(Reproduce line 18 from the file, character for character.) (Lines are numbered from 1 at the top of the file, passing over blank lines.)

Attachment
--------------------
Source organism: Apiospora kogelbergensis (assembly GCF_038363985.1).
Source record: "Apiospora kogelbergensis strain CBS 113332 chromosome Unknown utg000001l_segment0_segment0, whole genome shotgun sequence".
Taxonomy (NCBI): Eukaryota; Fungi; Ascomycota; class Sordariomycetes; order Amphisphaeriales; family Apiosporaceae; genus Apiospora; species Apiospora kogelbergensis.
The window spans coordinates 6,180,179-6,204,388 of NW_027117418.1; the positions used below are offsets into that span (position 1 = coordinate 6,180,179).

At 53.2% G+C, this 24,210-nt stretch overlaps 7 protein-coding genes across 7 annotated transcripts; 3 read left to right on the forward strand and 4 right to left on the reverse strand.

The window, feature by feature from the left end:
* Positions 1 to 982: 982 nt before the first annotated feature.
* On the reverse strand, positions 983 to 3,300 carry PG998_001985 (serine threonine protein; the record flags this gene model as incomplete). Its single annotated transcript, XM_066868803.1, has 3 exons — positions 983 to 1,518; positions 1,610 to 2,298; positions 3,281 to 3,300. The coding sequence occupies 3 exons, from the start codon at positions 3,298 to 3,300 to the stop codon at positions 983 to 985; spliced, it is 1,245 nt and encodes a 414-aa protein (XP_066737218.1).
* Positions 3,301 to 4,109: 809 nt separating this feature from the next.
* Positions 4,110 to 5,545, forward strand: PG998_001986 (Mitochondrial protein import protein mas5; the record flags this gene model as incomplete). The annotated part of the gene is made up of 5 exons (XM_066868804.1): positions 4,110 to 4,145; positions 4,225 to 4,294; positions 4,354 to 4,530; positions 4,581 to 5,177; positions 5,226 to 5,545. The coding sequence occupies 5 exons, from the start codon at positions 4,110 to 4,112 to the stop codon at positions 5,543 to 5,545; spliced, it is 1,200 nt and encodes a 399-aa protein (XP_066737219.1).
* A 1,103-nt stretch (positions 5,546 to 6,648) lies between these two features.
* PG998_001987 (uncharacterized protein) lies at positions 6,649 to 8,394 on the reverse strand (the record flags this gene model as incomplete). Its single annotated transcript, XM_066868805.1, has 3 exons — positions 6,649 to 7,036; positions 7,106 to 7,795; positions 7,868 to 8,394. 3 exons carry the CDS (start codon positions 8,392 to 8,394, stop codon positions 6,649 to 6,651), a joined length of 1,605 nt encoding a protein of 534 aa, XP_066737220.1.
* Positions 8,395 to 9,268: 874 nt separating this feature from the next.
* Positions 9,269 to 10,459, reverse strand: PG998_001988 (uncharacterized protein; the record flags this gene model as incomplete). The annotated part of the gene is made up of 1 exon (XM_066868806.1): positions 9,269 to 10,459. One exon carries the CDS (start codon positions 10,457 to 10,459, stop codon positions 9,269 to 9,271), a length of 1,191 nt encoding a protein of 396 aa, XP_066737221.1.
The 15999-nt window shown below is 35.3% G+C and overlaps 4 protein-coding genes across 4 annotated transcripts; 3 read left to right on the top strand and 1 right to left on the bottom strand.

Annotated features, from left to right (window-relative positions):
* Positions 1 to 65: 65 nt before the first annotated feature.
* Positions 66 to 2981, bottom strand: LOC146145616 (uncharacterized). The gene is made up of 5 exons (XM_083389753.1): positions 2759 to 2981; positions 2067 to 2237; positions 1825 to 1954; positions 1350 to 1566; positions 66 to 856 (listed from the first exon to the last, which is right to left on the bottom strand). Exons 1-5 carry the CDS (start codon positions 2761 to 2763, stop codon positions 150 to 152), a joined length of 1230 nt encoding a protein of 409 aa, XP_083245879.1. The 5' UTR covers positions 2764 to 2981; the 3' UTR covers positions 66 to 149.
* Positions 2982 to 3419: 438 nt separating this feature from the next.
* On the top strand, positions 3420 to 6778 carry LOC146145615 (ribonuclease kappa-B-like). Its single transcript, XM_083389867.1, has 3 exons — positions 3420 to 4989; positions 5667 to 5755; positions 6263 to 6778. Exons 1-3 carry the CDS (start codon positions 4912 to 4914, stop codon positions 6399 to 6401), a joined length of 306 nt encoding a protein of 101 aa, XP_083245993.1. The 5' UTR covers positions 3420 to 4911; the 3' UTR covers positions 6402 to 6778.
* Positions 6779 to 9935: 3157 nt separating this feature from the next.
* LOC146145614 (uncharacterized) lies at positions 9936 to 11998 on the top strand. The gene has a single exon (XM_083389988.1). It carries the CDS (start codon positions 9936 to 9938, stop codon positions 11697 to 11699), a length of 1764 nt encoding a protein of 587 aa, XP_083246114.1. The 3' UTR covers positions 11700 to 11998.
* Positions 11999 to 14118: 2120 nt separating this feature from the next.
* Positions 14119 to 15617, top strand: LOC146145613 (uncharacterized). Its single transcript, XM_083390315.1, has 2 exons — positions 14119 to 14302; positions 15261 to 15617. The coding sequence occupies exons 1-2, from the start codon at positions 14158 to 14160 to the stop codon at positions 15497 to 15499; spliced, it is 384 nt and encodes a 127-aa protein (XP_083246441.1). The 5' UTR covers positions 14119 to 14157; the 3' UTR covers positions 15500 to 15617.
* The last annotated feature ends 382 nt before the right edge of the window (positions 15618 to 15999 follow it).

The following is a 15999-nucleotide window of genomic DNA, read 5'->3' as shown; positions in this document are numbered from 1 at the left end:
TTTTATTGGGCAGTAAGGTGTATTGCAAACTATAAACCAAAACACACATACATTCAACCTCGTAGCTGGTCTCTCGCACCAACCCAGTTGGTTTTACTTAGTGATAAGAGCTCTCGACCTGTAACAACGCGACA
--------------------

* Positions 66 to 2981, bottom strand: LOC146145616 (uncharacterized). The gene is made up of 5 exons (XM_083389753.1): positions 2759 to 2981; positions 2067 to 2237; positions 1825 to 1954; positions 1350 to 1566; positions 66 to 856 (listed from the first exon to the last, which is right to left on the bottom strand). Exons 1-5 carry the CDS (start codon positions 2761 to 2763, stop codon positions 150 to 152), a joined length of 1230 nt encoding a protein of 409 aa, XP_083245879.1. The 5' UTR covers positions 2764 to 2981; the 3' UTR covers positions 66 to 149.